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Estimation of Recombination Frequencies and Construction of RFLP Linkage Maps in Plants From Crosses Between Heterozygous Parents

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Estimation of Recombination Frequencies and Construction of RFLP Linkage Maps in Plants From Crosses Between Heterozygous Parents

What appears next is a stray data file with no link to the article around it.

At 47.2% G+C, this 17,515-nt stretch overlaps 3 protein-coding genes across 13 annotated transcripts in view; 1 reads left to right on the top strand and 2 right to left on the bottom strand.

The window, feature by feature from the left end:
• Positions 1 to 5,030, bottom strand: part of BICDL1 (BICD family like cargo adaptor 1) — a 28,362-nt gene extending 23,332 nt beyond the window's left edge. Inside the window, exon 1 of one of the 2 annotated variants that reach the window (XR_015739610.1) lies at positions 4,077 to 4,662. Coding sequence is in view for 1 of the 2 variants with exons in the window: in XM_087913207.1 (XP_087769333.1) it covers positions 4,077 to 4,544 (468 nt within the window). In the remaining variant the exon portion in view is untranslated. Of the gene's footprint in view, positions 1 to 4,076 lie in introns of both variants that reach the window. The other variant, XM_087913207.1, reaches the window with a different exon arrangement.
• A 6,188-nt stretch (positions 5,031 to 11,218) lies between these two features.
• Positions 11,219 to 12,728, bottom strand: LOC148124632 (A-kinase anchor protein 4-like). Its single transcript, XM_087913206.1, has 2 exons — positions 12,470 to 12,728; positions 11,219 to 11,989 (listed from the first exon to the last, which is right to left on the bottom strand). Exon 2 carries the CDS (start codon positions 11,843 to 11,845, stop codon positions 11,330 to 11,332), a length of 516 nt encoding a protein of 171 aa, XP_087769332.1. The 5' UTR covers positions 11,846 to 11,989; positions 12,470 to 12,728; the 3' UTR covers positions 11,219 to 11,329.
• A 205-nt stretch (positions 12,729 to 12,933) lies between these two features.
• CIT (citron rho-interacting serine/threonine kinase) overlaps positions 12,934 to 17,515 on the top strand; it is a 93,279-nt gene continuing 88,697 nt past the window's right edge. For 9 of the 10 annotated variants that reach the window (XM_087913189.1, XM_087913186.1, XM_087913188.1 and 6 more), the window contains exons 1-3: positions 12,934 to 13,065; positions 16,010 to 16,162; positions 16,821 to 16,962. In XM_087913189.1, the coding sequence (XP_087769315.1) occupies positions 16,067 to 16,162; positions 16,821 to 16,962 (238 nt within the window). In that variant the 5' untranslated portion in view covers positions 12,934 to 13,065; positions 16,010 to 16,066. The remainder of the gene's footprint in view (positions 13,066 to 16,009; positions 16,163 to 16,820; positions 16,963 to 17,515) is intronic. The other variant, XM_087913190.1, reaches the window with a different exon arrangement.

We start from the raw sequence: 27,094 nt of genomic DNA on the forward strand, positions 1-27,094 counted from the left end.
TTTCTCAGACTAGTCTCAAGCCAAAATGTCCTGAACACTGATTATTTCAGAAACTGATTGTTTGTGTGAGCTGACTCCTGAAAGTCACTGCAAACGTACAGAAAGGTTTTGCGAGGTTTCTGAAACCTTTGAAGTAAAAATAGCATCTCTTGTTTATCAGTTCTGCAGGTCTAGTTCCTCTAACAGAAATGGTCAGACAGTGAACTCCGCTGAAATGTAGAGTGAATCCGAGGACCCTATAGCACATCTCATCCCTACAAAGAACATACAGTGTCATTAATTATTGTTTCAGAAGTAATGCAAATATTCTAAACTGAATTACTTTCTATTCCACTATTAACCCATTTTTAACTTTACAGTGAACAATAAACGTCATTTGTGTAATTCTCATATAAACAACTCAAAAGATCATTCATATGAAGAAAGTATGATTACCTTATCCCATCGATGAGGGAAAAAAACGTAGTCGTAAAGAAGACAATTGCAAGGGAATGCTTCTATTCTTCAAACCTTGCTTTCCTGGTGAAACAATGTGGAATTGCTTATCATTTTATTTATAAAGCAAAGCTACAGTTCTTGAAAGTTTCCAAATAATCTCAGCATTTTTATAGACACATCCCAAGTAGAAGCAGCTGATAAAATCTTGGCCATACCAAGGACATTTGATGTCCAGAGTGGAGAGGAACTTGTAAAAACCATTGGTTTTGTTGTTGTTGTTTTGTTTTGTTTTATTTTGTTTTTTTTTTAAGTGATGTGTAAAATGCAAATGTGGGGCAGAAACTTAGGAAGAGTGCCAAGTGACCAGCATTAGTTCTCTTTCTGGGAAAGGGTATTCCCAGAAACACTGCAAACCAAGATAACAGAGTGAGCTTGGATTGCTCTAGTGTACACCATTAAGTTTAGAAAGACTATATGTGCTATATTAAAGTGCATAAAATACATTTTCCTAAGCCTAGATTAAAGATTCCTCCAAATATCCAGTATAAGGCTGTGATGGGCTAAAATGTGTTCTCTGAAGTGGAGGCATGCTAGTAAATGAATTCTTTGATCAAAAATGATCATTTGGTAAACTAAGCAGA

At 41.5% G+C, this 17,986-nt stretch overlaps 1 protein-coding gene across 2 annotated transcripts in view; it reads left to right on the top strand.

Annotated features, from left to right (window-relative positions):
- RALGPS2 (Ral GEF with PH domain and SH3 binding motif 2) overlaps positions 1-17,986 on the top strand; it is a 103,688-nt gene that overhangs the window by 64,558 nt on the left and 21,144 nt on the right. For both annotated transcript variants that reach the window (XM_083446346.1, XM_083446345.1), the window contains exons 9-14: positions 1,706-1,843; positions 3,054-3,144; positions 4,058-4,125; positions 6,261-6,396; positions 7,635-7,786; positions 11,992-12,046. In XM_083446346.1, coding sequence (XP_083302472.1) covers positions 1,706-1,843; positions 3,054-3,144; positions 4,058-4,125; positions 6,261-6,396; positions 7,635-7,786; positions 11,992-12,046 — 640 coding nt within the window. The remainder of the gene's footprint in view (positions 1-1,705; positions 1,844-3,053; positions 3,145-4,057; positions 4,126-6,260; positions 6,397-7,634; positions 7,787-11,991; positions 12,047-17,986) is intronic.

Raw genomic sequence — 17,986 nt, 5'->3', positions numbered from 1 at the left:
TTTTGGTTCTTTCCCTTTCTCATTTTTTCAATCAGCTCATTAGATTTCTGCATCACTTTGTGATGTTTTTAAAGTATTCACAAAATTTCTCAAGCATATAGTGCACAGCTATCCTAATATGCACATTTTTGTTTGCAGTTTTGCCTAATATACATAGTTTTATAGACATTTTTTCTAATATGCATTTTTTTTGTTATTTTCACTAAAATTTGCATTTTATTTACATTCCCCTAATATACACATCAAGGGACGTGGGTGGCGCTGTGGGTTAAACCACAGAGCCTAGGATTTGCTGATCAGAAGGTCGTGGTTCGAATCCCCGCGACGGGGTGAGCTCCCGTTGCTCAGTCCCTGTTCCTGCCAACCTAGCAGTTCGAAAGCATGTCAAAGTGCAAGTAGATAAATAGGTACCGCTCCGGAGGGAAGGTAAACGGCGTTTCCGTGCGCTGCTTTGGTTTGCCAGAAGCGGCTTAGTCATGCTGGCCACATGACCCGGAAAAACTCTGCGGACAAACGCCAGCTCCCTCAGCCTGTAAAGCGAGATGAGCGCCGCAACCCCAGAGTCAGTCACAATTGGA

Estimation of Recombination Frequencies and Construction f RFLP Linkage Maps in Plants From Crosses Between Heterozygous Parents E. Ritter, C. Gebhardt and F. Salamini Max-Planck-Institut fur Ziichtungsforschung, 0-5000 oln 30 West Germany Manuscript received January 5, 1990 Accepted for publication March 26, 1990 ABSTRACT The construction of a restriction fragment length polymorphism (RFLP) linkage map is based on the estimation of recombination frequencies between genetic loci and on the determination of the linear order of loci in linkage groups. RFLP loci can be identified as segregations of singular or allelic DNA-restriction fragments. From crosses between heterozygous individuals several allele (fragment) configurations are possible, and this leads o a set of formulas for the evaluation ofp, the recombination frequency between two loci. Tables and figures are presented illustrating a general outline of gene mapping using heterozygous populations. The method encompasses as special cases the mapping of loci from segregating populations of pure lines. Formulas for deriving the recombination frequencies and information functions are given for different fragment configurations. Information functions derived for relevant configurations are also compared. A procedure for map construction is presented, as it has been applied to RFLP mapping in an allogamous crop. ITH the discovery of a new marker class termed “restriction fragment ength polymorphisms” (RFLP), marker based selection is currently receiving attention and support in crop breeding (reviewed in BECKMANN and OLLER 986). RFLP linkage maps have been constructed for several crop species includ- ing maize, tomato, ettuce, rice and potato HE- LENTJARIS et al. 1986; BERNATZKY and TANKSLEY 1986; HELENTJARIS 987; LANDRY t al. 1987; ZAMIR and TANKSLEY 988; MCCOUCH t al. 1988; BONIER- BALE, PLAISTED and TANKSLEY 988; GEBHARDT t al. 1989). Moreover, RFLP markers are virtually un- limited in numbers, the only restriction to the effi- ciency of this technique being he DNA sequence divergence between the genotypes tested. Restriction fragments of nuclear DNA varying in length between parental genotypes are detected by Southern blot hybridization to cloned homologous sequences as probes SOUTHERN 1975). Any single polymorphic restriction fragment segregates as a co- dominant Mendelian marker in the progeny from parents being heterozygous for hat fragment. The distance on the linkage map between any two RFLP markers is determined by measuring the recombina- tion frequency. Linked markers are aggregated in linkage groups. The linear order of markers within each linkage group is deduced from the genetic dis- tances relative to each other in two-, three- or multi- ple-point estimates. The number of linkage groups is equivalent to the chromosome number of the species. Most RFLP maps in plants have been obtained from segregating populations, F2 and/or backcrosses, de- rived from homozygous inbred lines (e.g., HE- Genetics 125: 645-654 (July, 1990) LENTJARIS et al. 1986; BERNATZKY and TANKSLEY 1986). We have recently produced a RFLP map for the potato (Solanum tuberosum ssp. tuberosum) (GEBHARDT et al. 1989). In the diploid state, potato clones are self- incompatible and characterized by a high genetic load. Both conditions preclude the possibility of obtaining pure lines. In the case of our map, two highly heter- ozygous parents were crossed to obtain a segregating offspring. In he paper we describe the theoretical background for RFLP linkage analysis from any type of F1 populations, including those from heterozygous individuals, which encompasses as special cases map- ping in FPand backcross populations from homozy- gous inbred lines. METHODS AND RESULTS Calculation of recombination requencies e- tween loci defined by single restriction fragments: This situation has been considered as separated from the case of loci defined by the existence of allelic restriction fragments (see later). In the case of a locus defined only by a single fragment A, care is not taken to individuate possible fragments allelic to the same locus: the presence of A is scored versus its absence in a progeny segregating for A. Allelic states to A are therefore scored as ull (0 = no alternative fragment). Genotypes having the same phenotype (A present) may be homozygous (AA) or heterozygous AO), where A behaves as a dominant marker. In a F1 cross of the type A0 X 00, the segregation ratio is 1: 1 (presence vs. absence), while the F1 of a cross A0 X  646 E. Ritter, C. Gebhardt and F. Salamini TABLE 1 Derivation of recombination frequencies A. Single Fragment Loci I:rsglllent configuration Mating table for an of plrents AB/OO type (coupling) B 00 00 00 X- GF I p p - P CF GT 00 0 1 -p AB AB B B B 2 - 2 2 2 - 2 1 -p p - 2 2 00 00 00 A A0 0 0 0 p OB OB OB OB B 2 Distribution of phenotypes AB : A0 : OB : 00 Absolute linkage 8:0:0:8 Absence of linkage 4:4:4:4 P=P Calculation table Phenotypes PJ AB I p -1 -1 - 2 2 1-P A <> OB P 2 - 2 - 1 2 2 - - P - P 1 a 2(1 - P) 2P b C SUI11 1 0 1 n 2=- P(l - P) Maximunl likelihood equation -a b c -d b+c -+-+-+-=o +p=- I-P P P 1-P n A0 will segregate 3: 1. Segregation at a second RFLP locus B can be defined accordingly. Presence and absence of fragments A and B can be arranged in 2H configurations n the four oci available for two diploid parents, ncluding cases of homo- besides those of heterozygosity. The best estimate P for the recombination frequency p between A and B can be obtained by use of the maximum likelihood method of FISHER (1 92 1 ) and requires a pecific treat- ment for each of the parental fragment configura- tions. As an example, the derivation of P for he configuration AB/OO X OO/OO (fragments A and B are both heterozygous and present on the same chro- mosome only in one parent) is shown in Table 1A. The mating table shows the gamete types (GT), their expected frequencies (GF) as functions of p and the phenotypes of the progeny resulting from rossing the parent AB/OO with OO/OO. In case of absolute linkage between A and B (p = 0) the two parental phenotypes are expected in the F1 progeny with a frequency of 50% each, whereas in the absence of linkage (p = 0.5) four phenotypes (two parental, two recombinant) with 25% frequency each appear. Re- combination frequencies between A and B can only be estimated based on the difference between the expected phenotypic requencies or absolute link- age and for an independent segregation of the two markers. The Chi square test (MATHER 1938) will establish whether he observed numbers of phenotypes (2,) deviate significantly from those expected in case of independent segregation. If A and B are supposed to be linked, the recombination frequency p can be esti- mated by solving the maximum likelihood Equation 1  RFLP Mapping in Allogamous Plants 647 ~ __~~ ~ ~ ~ ~ ~ B. Loci with Allelic Fragments Frapnent cwlfiguratton of Irrl-enls orB/ap type (coupiingr Mating table for .. .. IBI AIBI AyB2 AaBn - GF -P 2 I p - 2 P 2 GF GT A~IBI AzBz A IBz AS, 1 -p A ,B/ AIBI AlAeBIBy AlBlBy AlAnBl I p AzBz A A'B, Ba A2Bn AlAyBn AeBl Bn 2 p' A IBZ 2 AlBlBz IAYB? AI .L AIA~BIB? p l &B/ AIA~BI ~BIB? AIA'BIBB AyBl 2 1)intr.ibution of pllrnolype\ AIB, : AIB? : AIBIBr : AsBl : AnBx : AzBIB2 : A~AYB~ AlAzBy : AlAZBlBy Absolute linkage 4:o: 0 :0:4: 0: 0: 0: 8 Absence of linkage I:]: 2 :1:1: 2: 2: : 4 P=P Calculation table ~~ I'hrnotype\ PI - P, 6P -- 6PI PI @J i (%T PI 6P -4 AI BI AlB? AIBIB, AnBl AnBy A~BIU? I - p) - 4 4 P(1 - P) 2 p 1 - P) 4 4 P(I - ) 2 P 2 - 2 1 - 2p 2 P 2 Pp. 1 - 2p 2 2 -2 - 1-P 2 P 1 - 2p P(1 - P) 2 P -2 - - - 1-P 1 - 2p P(1 - P) 1 1 1 - 2P)' 2P(l - e, 1 1 I - 2p)' 2P(l - P) Ul a2 US a4 a5 a6 AIAYB~ P(1 - P) 1 - 2p I - 2p 1 - 2P)' a7 P(l - P) 1 - 2p 1 - 2p (1 - 2P)' a8 2 2 P(1 - ) 2PG - ) 2 2 P(l - P) 2P(I - P) 2 1 - 2p + 2p' 1 - 2p + 2p' A AZBy AIAsBIB~ 1 - 2p 2py -1 1 - 2p) -2(1 - 2p) 2 1 - 2p)Y a9 SUlll 1 0 2(1 - 3p + 3p7 n j= P(l - )(l - 2p + 2P') M;rximunl IiLelillood equation -2(al + a.5) + 1 - 2p) a3 + a6 + a7 + a8) 2(a2 ~4 2(1 - 2p)d I -P P(1 - P) + P 1 - 2p + 2px + =o GF = WIletic frequeV'; CT = ganlete type; p,p = recombination frequency of male and female gametes; 2, = observed nun,bers of ( See ex1. phenotypes.  648 E. Ritter, C. Gebhardt and F. Salamini (FISHER 92 1) where pj are he expected requencies and Zj the observed numbers of phenotypes. Here and in the following Equation 2, the terms needed for the solu- tion are calculated as examplified in the calculation table (Table 1A). The information fuction Zp which measures the quality of he estimate P is given by ( MATHER 1 9 3 ) where n is the sample size (=number of offspring). The variance of P is then given by V(P) = l/zp (3) and the standard deviation by a he maximum likelihood estimator is a minimum variance unbiased estimator of he recombination requency p (RAO 1952). In Table 1A the expected frequencies pj (first col- umn) are obtained y multiplying the gamete frequen- cies giving rise to a specific phenotype and summing up the products over the mating table. For example pAB = 2 with the male frequency of recombinant gametes (p) equal to hat of the female (p'). The other terms (columns 2, 3, and 4) are derivatives of PI. Using the calculation table, Equation 1 is formulated as -a b c -d +-+-+-- -0 I-P P P 1-P and solving for p gives the estimate b+c b+c P= =- a+b+c+d n with C(P) = P(l - P) n from Equations 2 and 3. If in a cross only four phenotypes are present, as it is with single fragment loci, it may be convenient (see below) to estimate p with the product formula of FISHER nd BALMAKUND (1928) hich is easy tq calculate (IMMER 1930). Thus p is estimated by P solving the equation: with p, as expected frequencies and Zj as observed numbers of phenotypes. If the variance is the same as with the maximum likelihood method then the prod- uct formula gives a fully efficient estimate ofp (BAILEY 196 1). Similar as shown in Table lA, mating tables can be assembled for all the 2' possible fragment configura- tions at the loci A and B of two diploid parents. In crosses these fragment configurations srcinate a ax- imum of four phenotypes because the homozygous or heterozygous states for a fragment cannot be distin- guished. However, out of the 256 configurations, only a few have expected phenotypic frequencies differing between absolutely linked and unlinked fragments A and B and these are therefore useful for linkage analysis. They are combined in three types: 1. The AB/OO-type with the configurations AB/ 00 X OO/OO (coupling, see Table 1 A) and AO/OB X OO/OO (repulsion), characterized by the presence of both fragments A and B in one parent and absence in the other; 2. The AB/AO with the configurations AB/OO X AO/OO (coupling) and AO/OB X AO/OO (repul- sion) in which one fragment is present in both parents and the other only in one; 3. The AB/AB type with the configurations AB/ 00 X AB/OO (coupling), AO/OB X AO/OB (repul- sion) and AB/00 X AO/OB (coupling/repulsion) with both fragments shared by the parents. For each informative fragment configuration as defined above, a calculation table can be developed by expressing the expected phenotypic frequency PI as a function of p, obtained from the mating table as exemplified in Equation 4, and by calculating the partial derivatives and the other terms necessary for solving the maximum likelihood Equation 1. In doing this, three assumptions are made: 1. The recombination requency during gamete formation is the same in both parents (p = p ); 2. Reciprocal crosses result in the same phenotypic frequencies (P1 X P2 = P2 X Pl); 3. The phenotypic frequencies are identical and independent of which homologous chromosomes are paired (e.g., AB/OO = OO/AB). Table 2A summarizes the formulas necessary to CalcuJate the recombination frequency estimators P and P for the seven usable fragment configurations of two single fragment loci. The formulas for the AB/ 00 and AB/AB type were derived by solving equa- tion (l), while for the AB/AO type equation (5) was used due to its lower computational complexity. The solution of the maximum likelihood equation: -a b C d +- +-+ -0 2-p 1+p p 1-p (AB/AO coupling)  RFLP Mapping in Allogamous lants 649 would in fact lead in this case to a polynomial of third order, while the application of the product formula gives a quadratic equation, he variance being the same in both cases. Analogous results can be obtained for repulsion. With the product formula the value of X, as defined in Table 2A, is always larger or equal to one. The formula is not defined for X = 1 (ad = bc) or the denominator being equal to zero [bc = 0 (COW pling), ad = 0 (repulsion)]. If, however, X approaches one or the denominator approaches zero, hen he estimate of p converges upon 0.5 and zero respec- tively. Similar conclusions can be drawn for the other cases, when the product formula is applied. DISTORTED SEGREGATION RATIOS In the F1 a deviation from the segregation ratio of 1 : 1 for fragments contributed only by one parent and from 3:l for fragments present in both parents may result due to a reduced viability of some of the result- ing phenotypes (reduced viability of certain gametes is not considered here). Significant deviations from the normal ratios are detected with the Chi square test (summarized in MATHER 1938). If the “skewing factor” u (ratio of the phenotypes with and without a fragment A) is considered, the phenotypic frequencies in the mating table of Table 1A can be expressed as PAB = u(l - p)/(u + I), poo = (1 - P)/(u + PAO = up/ . + 1) and 10, = P/(u + 1) summing o 1 (BAILEY 961). When only one frag- ment shows distorted egregation, u disappears in subsequent calculations and the estimate for p is the same as with segregating fragments without distor- tion. Nevertheless the variance must be specifically calculated because it is different rom he case of absence of distortion. If both fragments are distorted and the skewing factor” for B is v then the phenotypic frequencies are expressed as PAB = uv 1 - p)/D; Po0 = (1 - P)/D; PAO = uP/D and POB = vP/D with D = UV(~ p) + P(u + V 1 - . The estimate for p results in complex maximum like- lihood equations, but using the product formula as suggested by BAILEY 1961), solutions can be found for the AB/OO type and the AB/AB type (see * and $* in Table 2A). For the AB/AO type, the estimation formula for p is always the same whether distorted segregation ratios are observed or not, ince the prod- uct formula is used in all cases. CALCULATION OF RECOMBINATION FREQUENCIES BETWEEN LOCI DEFINED BY ALLELIC RESTRICTION FRAGMENTS If two fragments AI and A: are detected with the same probe and if they are linked 100% in repulsion (p = 0), they can be reated as allelic fragments (although they do not have to be so in the molecular sense). In a progeny of heterozygous parents, a locus may therefore be represented by up to four codomi- nant allelic fragments in the combinations AIAs, AIA4, A2As, AZA4 f AI and A: are the alleles of P1 and A:< and A4 of P2. If only two alleles are present in both parents (both parents have, for instance, AIA: ) and knowing these alleles based on their electropho- retic pattern, the homozygous or heterozygous state of a locus can be deduced. Recombination frequencies between two such loci are derived by the procedure described for single fragment loci. As an example, he fragment configuration AIBI/A: B: X AIBI/A: B: , with AI, A: and BI, B: being allelic fragments of two loci A and B, is shown in Table 1B. As seen in the mating table, nine phenotypes can be distinguished and their frequencies vary according to the linkage intensity between the loci A and B. The terms neces- sary to formulate Equations 1 and 2 are given in the calculation table. The maximum likelihood equation is a polynomial of higher order, that can be solved iteratively using, for example, Newton’s approxima- tion method. Table 2B summarizes the formulas and maximum likelihood equations (where a universal so- lution is not possible) for the estimation of p between two loci with allelic fragments (Nos. 1-3) or for mixed situations where linkages between a single fragment locus and a locus with allelic fragments are onsidered (Nos. 4-6). Allelic configurations at loci with allelic fragments are here indicated ntroducing he addi- tional letters a and (a = A,/A: , a’ = AI/As, p = Bl/ B: , /3’ = BI/B2), and their configurations in a cross are defined in terms of allelic states in Table 3. The configurations aP/OO, aB/OO (Nos. la and 4b) and aP/aO, aB/aO, aB/BO (Nos. lb, 4a and 5 have similar solutions for P as AB/OO ad AB/AO respec- tively (Table 2A). For the configurations ap/aB, a/3/ a’@‘ and aB/aB, respectively (Nos. 2, 3 and 6) the three cases of coupling, repulsion, and coupling/re- pulsion have been considered. In the three allelic configuration a/3/a’P’ (No. 3) the sixteen genotypes can be distinguished, allowing a very precise estimate of p (see also Figure 1). A configuration where our different ragments are found at a ocus is treated as the ap/a’@’ onfiguration by attaching corresponding genotypes. In a similar way as described in Table 1 further mating and calculation tables could be set up consid- ering three and more loci, where several parameters have to be estimated. INFORMATIVITY OF P DEPENDS ON THE FRAGMENT CONFIGURATION The information function Zp or its reciprocal, the variance V(P) Equations 2 and 3), is a measure of the precision of the estimated recombination frequency P (MATHER 938). Table 4 lists the information func-